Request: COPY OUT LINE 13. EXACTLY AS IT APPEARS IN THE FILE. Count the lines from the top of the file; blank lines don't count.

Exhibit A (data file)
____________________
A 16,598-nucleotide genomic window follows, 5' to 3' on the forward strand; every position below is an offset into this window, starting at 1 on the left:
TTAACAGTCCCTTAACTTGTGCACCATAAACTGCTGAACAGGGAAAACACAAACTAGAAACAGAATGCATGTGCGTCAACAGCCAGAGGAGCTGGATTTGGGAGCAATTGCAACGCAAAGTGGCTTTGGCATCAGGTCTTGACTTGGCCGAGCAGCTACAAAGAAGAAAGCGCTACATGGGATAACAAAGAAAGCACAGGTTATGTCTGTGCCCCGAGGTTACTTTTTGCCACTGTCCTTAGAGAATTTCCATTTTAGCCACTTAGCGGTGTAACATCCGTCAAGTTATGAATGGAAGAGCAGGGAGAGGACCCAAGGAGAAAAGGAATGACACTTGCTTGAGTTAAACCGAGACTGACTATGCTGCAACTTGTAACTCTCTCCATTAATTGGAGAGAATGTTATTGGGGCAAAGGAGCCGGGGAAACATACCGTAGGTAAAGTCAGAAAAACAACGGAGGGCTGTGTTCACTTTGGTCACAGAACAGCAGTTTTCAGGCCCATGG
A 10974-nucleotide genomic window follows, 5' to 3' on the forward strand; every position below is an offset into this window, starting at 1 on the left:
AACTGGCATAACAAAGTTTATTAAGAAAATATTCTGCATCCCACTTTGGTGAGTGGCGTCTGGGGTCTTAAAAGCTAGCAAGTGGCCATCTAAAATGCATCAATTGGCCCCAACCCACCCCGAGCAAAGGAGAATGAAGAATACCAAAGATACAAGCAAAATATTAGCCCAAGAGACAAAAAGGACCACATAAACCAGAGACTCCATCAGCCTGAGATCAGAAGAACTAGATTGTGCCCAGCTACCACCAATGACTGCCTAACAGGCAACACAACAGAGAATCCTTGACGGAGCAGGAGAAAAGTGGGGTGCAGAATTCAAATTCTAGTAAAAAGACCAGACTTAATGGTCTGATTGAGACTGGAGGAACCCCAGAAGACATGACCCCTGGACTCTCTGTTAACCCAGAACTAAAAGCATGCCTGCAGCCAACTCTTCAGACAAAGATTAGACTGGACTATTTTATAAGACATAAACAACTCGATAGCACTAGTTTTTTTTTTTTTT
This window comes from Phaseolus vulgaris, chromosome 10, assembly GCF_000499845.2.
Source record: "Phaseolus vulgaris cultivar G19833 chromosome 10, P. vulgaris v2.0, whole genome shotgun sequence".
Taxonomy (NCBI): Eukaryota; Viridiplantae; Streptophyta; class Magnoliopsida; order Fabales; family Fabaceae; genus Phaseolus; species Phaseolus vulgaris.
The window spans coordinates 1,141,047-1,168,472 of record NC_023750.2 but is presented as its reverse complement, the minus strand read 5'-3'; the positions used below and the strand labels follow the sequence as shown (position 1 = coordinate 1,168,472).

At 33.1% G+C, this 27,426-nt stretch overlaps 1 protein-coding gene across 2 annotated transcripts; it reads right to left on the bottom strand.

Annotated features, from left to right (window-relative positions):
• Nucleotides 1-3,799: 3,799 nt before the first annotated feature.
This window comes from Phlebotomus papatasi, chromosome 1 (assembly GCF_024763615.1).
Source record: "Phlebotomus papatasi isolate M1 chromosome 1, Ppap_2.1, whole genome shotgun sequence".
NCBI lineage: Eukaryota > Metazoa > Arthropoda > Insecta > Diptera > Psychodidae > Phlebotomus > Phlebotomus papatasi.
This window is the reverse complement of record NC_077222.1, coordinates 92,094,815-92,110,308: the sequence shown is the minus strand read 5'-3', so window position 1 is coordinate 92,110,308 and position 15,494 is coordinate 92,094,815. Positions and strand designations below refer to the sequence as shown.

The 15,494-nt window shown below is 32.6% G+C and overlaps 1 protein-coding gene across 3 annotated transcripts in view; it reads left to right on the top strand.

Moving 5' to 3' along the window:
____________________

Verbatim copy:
Source record: "Phlebotomus papatasi isolate M1 chromosome 1, Ppap_2.1, whole genome shotgun sequence".